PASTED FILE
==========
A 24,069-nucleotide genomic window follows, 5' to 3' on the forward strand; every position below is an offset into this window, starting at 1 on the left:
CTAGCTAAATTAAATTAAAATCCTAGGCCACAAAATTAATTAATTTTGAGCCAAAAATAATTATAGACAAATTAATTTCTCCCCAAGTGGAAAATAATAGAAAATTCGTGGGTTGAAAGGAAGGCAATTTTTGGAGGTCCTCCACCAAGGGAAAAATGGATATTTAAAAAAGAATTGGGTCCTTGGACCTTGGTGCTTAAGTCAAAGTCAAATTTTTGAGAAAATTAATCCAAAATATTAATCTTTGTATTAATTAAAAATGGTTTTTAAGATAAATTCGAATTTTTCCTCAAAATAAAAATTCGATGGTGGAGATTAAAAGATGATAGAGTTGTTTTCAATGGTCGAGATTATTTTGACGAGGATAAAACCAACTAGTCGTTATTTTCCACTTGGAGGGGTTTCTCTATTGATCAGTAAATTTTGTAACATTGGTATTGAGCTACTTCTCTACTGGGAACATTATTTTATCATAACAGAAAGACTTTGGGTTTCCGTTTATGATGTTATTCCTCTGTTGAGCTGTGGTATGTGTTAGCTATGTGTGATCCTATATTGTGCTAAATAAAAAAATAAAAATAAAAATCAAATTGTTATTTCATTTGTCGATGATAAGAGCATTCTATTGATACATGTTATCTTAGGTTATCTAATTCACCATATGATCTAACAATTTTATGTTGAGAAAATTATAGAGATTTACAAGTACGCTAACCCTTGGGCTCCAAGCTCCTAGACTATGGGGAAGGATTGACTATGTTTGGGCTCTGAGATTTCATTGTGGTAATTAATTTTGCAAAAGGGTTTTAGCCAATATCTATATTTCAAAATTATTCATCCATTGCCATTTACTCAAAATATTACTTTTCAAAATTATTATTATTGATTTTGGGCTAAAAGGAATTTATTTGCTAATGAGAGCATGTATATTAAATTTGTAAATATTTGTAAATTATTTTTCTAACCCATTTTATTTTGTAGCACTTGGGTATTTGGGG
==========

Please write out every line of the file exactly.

A 24,069-nucleotide genomic window follows, 5' to 3' on the forward strand; every position below is an offset into this window, starting at 1 on the left:
CTAGCTAAATTAAATTAAAATCCTAGGCCACAAAATTAATTAATTTTGAGCCAAAAATAATTATAGACAAATTAATTTCTCCCCAAGTGGAAAATAATAGAAAATTCGTGGGTTGAAAGGAAGGCAATTTTTGGAGGTCCTCCACCAAGGGAAAAATGGATATTTAAAAAAGAATTGGGTCCTTGGACCTTGGTGCTTAAGTCAAAGTCAAATTTTTGAGAAAATTAATCCAAAATATTAATCTTTGTATTAATTAAAAATGGTTTTTAAGATAAATTCGAATTTTTCCTCAAAATAAAAATTCGATGGTGGAGATTAAAAGATGATAGAGTTGTTTTCAATGGTCGAGATTATTTTGACGAGGATAAAACCAACTAGTCGTTATTTTCCACTTGGAGGGGTTTCTCTATTGATCAGTAAATTTTGTAACATTGGTATTGAGCTACTTCTCTACTGGGAACATTATTTTATCATAACAGAAAGACTTTGGGTTTCCGTTTATGATGTTATTCCTCTGTTGAGCTGTGGTATGTGTTAGCTATGTGTGATCCTATATTGTGCTAAATAAAAAAATAAAAATAAAAATCAAATTGTTATTTCATTTGTCGATGATAAGAGCATTCTATTGATACATGTTATCTTAGGTTATCTAATTCACCATATGATCTAACAATTTTATGTTGAGAAAATTATAGAGATTTACAAGTACGCTAACCCTTGGGCTCCAAGCTCCTAGACTATGGGGAAGGATTGACTATGTTTGGGCTCTGAGATTTCATTGTGGTAATTAATTTTGCAAAAGGGTTTTAGCCAATATCTATATTTCAAAATTATTCATCCATTGCCATTTACTCAAAATATTACTTTTCAAAATTATTATTATTGATTTTGGGCTAAAAGGAATTTATTTGCTAATGAGAGCATGTATATTAAATTTGTAAATATTTGTAAATTATTTTTCTAACCCATTTTATTTTGTAGCACTTGGGTATTTGGGG